Pioneer Historical Society

Subtitle

 

The Workmore Community, School and the Anderson Family:

A program presented by Thomas Wayne Anderson to the Pioneer Historical Society

January 2014

 

The resources used in the preparation of this program include hearsay contributions from a number of neighbors; the Anderson family, including my own recollections; my brother, Jeff Anderson, who vouches for the accuracy of the references to Telfair County boundaries;  Becky Mitchell; Julian Anderson Williams’ Old Jacksonville website; conversations with several county residents including Elizabeth Jones, Chester Swain and Billie Sue Smith.

This narrative begins with a short sojourn into my family. Grandfather Walter Scott Anderson came to Telfair County from Laurens County.  He owned and operated a meat market in Milan, Georgia. Grandfather married Mary Elizabeth Cravey. Included in Grandmother’s lineage were the Jones on both sides of the Telfair/Dodge County line, the Peacocks, and the Campbells.

The Anderson family moved from Milan to a farm near Walter Giddens Road on the Workmore-Milan road. They moved three other times, all within the Workmore Community. There were seven children in the Anderson family, all raised and married in Telfair County. The children were:  J.C. Anderson, Sue Anderson Smith, Dovie Anderson Garrison, Mattie Anderson Williams, Louise Anderson Brewer, Tom Anderson, and Dorothy Anderson Bland.  My father was Tom Anderson and my mother was Winnie Lewis from Coffee County, near Broxton.

All seven of the Anderson children attended Workmore School. From all information available, Sue Smith was valedictorian of her graduating class. Sue Smith is the mother of Billie Sue Smith. Sue Smith and Dovie Garrison both eventually taught at Workmore during their teaching careers.

There is a story about my father, Tom Anderson that may seem odd today.  He named himself on his first day of school at Workmore School. This was around 1926. His parents had given him a very long name which he disliked. Prior to beginning first grade, a travelling preacher stayed with the Anderson’s for a few days as was the custom of itinerant ministers.  The preacher’s first name was “Tom” and my dad liked the preacher and his name even more.   When my father’s first grade teacher began taking names for the class role, my father responded, “My name is Tom Anderson.” From that day forward, he was Tom “no middle name” Anderson and is shown as such on his military service record.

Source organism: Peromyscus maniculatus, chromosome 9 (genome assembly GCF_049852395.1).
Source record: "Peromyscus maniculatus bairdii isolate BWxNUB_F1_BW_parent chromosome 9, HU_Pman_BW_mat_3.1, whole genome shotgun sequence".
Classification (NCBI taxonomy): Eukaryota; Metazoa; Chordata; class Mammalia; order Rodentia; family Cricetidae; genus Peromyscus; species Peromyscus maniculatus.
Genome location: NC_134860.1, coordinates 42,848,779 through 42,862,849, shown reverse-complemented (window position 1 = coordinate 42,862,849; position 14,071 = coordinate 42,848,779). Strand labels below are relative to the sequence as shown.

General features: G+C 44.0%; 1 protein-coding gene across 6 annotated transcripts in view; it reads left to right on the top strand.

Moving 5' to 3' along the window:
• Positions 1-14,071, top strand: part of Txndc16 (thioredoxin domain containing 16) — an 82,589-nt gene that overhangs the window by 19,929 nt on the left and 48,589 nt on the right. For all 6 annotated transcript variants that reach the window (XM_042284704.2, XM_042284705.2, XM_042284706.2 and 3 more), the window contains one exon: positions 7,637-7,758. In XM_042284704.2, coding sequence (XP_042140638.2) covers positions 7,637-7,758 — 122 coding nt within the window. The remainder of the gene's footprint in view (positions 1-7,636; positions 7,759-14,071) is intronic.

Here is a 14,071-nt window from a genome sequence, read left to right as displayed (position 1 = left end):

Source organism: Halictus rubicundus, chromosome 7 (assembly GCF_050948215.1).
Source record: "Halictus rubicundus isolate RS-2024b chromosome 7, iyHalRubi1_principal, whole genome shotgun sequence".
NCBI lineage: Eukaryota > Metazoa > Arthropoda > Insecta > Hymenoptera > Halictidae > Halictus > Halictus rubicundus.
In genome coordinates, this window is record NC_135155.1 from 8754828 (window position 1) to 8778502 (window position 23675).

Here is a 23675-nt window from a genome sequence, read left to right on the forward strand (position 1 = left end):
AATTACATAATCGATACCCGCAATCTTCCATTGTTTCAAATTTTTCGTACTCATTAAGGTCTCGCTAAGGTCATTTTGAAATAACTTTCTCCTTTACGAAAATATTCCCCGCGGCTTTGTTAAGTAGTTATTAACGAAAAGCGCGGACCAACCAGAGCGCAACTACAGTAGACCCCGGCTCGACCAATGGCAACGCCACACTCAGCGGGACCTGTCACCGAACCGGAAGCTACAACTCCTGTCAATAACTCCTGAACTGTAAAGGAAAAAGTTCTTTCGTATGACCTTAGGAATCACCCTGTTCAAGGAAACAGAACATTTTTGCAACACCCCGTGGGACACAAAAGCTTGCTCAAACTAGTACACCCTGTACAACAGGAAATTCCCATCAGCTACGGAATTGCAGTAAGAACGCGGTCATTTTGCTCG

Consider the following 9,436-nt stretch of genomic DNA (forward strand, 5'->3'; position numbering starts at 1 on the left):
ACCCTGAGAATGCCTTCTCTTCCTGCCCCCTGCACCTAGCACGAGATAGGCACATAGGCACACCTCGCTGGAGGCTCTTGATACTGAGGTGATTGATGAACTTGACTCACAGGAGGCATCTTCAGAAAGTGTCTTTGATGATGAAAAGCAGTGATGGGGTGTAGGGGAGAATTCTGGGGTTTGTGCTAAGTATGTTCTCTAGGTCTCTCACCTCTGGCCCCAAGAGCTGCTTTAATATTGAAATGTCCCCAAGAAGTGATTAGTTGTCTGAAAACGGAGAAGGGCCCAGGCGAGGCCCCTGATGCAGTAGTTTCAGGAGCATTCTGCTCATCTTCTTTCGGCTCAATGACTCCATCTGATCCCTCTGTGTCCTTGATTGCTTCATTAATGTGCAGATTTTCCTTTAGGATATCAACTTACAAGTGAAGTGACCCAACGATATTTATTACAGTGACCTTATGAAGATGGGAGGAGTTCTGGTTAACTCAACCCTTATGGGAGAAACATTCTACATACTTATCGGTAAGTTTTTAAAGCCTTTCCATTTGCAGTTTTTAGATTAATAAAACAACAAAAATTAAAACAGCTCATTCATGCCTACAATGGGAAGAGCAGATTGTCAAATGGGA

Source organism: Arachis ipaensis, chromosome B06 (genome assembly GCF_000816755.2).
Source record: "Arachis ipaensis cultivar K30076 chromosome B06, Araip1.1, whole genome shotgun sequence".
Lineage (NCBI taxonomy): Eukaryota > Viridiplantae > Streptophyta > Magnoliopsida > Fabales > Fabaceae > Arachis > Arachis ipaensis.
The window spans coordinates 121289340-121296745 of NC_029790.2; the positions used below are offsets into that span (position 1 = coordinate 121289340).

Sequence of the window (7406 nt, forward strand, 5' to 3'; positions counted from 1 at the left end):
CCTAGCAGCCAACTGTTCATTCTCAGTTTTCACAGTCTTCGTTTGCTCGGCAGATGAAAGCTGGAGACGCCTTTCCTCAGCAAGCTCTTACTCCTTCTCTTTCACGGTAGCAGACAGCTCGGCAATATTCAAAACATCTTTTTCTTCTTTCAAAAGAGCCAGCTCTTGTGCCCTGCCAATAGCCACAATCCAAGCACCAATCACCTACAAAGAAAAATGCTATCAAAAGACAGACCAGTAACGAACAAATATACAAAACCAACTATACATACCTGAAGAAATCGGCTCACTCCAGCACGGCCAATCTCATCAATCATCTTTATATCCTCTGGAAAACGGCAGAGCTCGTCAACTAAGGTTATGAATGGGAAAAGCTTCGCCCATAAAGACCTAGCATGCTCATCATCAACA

A close look at the map of Telfair County reveals that Workmore is in the virtual center of the county between McRae and Jacksonville and between Milan and Lumber City. Workmore has always been an unincorporated area serviced totally by the county government. People living in the areas surrounding the crossroads where Workmore is located have always considered themselves a part of the Workmore Community. One cannot separate the Workmore community from Workmore School. If you attended Workmore School, one considered themselves a part of the Workmore Community. A School reunion is held annually, in late June or early July, and is advertised in the Telfair Enterprise. About all that needs to done is to bring a covered dish, profess some knowledge of Workmore School, and you are a part of the Workmore Community.

Many years ago, I asked my Dad about the origin of the name, Workmore. He told me that there had been a large, working farm there and the farm’s name was Workmore. Regrettably, I did not follow up with more questions.

Recently, new information became available to me. It was learned that the Workmore Farm was owned by William Henry Reviere (1862-1936) of Rochelle in Wilcox County. It seems that Mr. Reviere owned two other large farms, one in Wheeler County and the other in Wilcox County. Each farm was approximately 900 to 1000 acres. While not being verified, it was said that the name of the farm in Wheeler County was either “Do Less” or “Work Less” as opposed to the Workmore Farm in Telfair County. This may very well have been an attempt at humor. The name of the farm in Wilcox County is lost to history, but it is known that the Wilcox County farm had a large pear orchard. Mr. Chester Swain, who worked with my Uncle J. C. Anderson, would travel there and pick up a truckload of pears. Uncle J. C. and Mr. Chester were involved in truck farming of fruits and vegetables at the time.